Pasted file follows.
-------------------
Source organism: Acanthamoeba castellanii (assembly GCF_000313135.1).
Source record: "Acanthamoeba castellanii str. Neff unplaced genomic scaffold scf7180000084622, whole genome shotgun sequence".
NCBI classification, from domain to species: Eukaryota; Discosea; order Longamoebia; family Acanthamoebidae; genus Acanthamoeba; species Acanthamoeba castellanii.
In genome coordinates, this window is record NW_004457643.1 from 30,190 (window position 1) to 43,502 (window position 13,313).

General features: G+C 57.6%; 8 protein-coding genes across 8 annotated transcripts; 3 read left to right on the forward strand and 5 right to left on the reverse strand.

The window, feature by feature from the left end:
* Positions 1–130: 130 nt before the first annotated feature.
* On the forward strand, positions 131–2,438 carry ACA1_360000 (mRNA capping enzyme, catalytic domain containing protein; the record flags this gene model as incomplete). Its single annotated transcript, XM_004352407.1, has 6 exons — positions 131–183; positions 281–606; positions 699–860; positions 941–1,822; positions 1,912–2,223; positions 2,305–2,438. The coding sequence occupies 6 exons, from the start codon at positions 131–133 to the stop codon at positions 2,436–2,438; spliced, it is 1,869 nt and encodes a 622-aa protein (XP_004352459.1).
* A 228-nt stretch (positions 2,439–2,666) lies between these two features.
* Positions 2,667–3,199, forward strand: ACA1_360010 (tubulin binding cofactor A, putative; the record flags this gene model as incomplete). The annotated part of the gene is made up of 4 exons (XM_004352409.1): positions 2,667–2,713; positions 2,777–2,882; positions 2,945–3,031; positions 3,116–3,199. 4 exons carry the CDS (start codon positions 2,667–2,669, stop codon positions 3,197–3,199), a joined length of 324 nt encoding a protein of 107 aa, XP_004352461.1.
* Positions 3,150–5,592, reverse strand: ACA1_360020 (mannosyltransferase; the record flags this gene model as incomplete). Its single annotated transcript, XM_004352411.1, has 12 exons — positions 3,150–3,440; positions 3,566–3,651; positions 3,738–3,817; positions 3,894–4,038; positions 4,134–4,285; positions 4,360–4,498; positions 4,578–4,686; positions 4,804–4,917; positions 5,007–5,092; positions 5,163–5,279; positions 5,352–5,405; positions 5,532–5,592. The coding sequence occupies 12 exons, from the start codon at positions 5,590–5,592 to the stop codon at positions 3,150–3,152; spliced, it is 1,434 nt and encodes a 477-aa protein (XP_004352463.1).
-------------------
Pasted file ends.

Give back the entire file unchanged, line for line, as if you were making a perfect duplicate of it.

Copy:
Source organism: Acanthamoeba castellanii (assembly GCF_000313135.1).
Source record: "Acanthamoeba castellanii str. Neff unplaced genomic scaffold scf7180000084622, whole genome shotgun sequence".
NCBI classification, from domain to species: Eukaryota; Discosea; order Longamoebia; family Acanthamoebidae; genus Acanthamoeba; species Acanthamoeba castellanii.
In genome coordinates, this window is record NW_004457643.1 from 30,190 (window position 1) to 43,502 (window position 13,313).

General features: G+C 57.6%; 8 protein-coding genes across 8 annotated transcripts; 3 read left to right on the forward strand and 5 right to left on the reverse strand.

The window, feature by feature from the left end:
* Positions 1–130: 130 nt before the first annotated feature.
* On the forward strand, positions 131–2,438 carry ACA1_360000 (mRNA capping enzyme, catalytic domain containing protein; the record flags this gene model as incomplete). Its single annotated transcript, XM_004352407.1, has 6 exons — positions 131–183; positions 281–606; positions 699–860; positions 941–1,822; positions 1,912–2,223; positions 2,305–2,438. The coding sequence occupies 6 exons, from the start codon at positions 131–133 to the stop codon at positions 2,436–2,438; spliced, it is 1,869 nt and encodes a 622-aa protein (XP_004352459.1).
* A 228-nt stretch (positions 2,439–2,666) lies between these two features.
* Positions 2,667–3,199, forward strand: ACA1_360010 (tubulin binding cofactor A, putative; the record flags this gene model as incomplete). The annotated part of the gene is made up of 4 exons (XM_004352409.1): positions 2,667–2,713; positions 2,777–2,882; positions 2,945–3,031; positions 3,116–3,199. 4 exons carry the CDS (start codon positions 2,667–2,669, stop codon positions 3,197–3,199), a joined length of 324 nt encoding a protein of 107 aa, XP_004352461.1.
* Positions 3,150–5,592, reverse strand: ACA1_360020 (mannosyltransferase; the record flags this gene model as incomplete). Its single annotated transcript, XM_004352411.1, has 12 exons — positions 3,150–3,440; positions 3,566–3,651; positions 3,738–3,817; positions 3,894–4,038; positions 4,134–4,285; positions 4,360–4,498; positions 4,578–4,686; positions 4,804–4,917; positions 5,007–5,092; positions 5,163–5,279; positions 5,352–5,405; positions 5,532–5,592. The coding sequence occupies 12 exons, from the start codon at positions 5,590–5,592 to the stop codon at positions 3,150–3,152; spliced, it is 1,434 nt and encodes a 477-aa protein (XP_004352463.1).